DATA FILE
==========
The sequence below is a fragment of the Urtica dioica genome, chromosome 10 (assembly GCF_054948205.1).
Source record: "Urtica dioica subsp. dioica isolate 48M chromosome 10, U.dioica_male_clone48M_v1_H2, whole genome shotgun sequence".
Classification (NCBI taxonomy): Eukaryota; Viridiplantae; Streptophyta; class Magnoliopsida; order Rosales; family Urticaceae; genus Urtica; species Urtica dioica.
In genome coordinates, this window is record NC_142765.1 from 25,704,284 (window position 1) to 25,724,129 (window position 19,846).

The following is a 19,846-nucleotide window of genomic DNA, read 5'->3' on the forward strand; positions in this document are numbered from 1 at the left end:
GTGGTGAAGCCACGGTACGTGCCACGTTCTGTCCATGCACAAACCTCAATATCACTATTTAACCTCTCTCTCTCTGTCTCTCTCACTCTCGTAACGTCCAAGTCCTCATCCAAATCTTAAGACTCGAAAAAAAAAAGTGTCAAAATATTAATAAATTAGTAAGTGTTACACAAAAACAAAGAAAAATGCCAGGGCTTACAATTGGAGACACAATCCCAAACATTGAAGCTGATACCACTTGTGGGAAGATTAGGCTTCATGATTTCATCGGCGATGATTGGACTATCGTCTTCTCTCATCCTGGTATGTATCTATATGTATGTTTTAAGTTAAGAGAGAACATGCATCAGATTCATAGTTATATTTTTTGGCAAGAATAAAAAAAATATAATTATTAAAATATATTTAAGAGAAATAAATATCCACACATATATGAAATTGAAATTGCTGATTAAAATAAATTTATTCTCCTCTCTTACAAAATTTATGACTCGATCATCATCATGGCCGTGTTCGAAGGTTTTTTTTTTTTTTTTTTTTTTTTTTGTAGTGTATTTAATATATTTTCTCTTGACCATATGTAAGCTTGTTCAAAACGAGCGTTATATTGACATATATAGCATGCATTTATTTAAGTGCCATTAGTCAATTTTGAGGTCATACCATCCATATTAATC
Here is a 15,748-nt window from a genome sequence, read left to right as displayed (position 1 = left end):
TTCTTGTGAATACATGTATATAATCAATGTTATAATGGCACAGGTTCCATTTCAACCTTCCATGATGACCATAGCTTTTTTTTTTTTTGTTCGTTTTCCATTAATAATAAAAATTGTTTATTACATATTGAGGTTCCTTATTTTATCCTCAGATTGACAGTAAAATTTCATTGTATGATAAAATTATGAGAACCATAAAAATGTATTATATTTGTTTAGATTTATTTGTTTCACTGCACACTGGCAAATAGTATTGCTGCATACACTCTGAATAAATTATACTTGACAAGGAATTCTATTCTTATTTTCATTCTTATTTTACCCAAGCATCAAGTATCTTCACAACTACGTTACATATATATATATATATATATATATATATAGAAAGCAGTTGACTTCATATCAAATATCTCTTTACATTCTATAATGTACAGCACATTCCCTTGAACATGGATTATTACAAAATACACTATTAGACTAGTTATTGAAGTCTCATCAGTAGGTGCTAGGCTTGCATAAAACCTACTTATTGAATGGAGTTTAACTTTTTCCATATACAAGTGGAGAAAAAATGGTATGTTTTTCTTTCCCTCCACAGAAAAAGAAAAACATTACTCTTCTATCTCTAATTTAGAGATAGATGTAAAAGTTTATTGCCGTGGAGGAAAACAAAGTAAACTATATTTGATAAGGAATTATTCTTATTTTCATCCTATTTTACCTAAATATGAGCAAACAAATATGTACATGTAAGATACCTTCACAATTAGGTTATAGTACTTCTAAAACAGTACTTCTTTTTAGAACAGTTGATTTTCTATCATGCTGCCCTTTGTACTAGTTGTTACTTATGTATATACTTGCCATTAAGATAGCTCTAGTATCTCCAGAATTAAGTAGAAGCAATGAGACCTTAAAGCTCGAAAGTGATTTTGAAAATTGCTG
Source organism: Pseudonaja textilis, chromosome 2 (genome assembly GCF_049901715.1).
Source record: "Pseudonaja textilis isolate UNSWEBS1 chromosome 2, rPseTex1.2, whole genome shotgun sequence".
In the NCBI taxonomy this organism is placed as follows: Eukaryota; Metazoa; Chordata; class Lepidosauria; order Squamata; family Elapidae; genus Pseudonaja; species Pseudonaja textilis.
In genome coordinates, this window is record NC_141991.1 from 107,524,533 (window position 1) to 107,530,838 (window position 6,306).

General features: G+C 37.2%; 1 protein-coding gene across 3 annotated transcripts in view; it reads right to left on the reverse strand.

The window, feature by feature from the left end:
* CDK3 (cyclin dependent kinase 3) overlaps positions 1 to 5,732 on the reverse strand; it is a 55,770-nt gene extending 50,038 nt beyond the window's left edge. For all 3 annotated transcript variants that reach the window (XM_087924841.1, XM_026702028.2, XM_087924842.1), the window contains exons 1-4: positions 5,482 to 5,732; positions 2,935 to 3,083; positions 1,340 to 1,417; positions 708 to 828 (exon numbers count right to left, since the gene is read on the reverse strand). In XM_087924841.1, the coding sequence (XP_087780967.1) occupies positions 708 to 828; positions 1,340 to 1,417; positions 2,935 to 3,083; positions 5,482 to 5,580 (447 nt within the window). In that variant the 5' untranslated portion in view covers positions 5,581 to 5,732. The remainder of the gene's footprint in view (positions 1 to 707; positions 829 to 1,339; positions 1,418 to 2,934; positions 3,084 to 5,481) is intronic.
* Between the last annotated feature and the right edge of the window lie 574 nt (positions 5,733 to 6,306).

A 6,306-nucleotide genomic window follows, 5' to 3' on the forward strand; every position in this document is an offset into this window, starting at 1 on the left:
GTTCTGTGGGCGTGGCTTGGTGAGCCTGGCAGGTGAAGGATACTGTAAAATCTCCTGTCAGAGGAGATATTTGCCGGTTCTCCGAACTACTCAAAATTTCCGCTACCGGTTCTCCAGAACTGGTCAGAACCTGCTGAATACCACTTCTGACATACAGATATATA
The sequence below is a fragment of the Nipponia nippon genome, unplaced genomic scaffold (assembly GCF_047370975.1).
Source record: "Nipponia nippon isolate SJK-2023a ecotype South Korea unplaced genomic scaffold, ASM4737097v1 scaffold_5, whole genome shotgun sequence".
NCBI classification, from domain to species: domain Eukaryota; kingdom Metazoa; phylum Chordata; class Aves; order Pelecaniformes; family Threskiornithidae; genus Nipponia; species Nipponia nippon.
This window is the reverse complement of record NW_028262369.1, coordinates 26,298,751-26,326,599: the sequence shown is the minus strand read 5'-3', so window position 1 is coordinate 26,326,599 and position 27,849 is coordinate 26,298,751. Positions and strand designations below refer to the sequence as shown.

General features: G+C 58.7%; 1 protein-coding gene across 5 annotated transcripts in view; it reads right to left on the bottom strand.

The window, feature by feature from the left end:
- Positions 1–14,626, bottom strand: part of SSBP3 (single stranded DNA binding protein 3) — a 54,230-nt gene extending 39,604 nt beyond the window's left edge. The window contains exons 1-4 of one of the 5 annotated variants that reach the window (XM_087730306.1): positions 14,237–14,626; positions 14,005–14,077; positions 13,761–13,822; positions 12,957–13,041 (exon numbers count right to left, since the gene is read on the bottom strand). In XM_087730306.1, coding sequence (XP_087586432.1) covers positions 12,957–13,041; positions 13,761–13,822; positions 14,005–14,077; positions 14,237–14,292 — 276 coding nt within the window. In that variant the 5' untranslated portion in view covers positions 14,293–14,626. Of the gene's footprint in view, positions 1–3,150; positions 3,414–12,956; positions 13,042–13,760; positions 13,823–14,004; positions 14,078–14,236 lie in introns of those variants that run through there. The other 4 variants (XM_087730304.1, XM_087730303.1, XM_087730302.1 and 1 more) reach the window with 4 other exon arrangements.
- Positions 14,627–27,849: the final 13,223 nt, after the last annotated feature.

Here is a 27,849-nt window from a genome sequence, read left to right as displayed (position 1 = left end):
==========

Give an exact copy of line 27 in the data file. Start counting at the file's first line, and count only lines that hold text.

Here is a 27,849-nt window from a genome sequence, read left to right as displayed (position 1 = left end):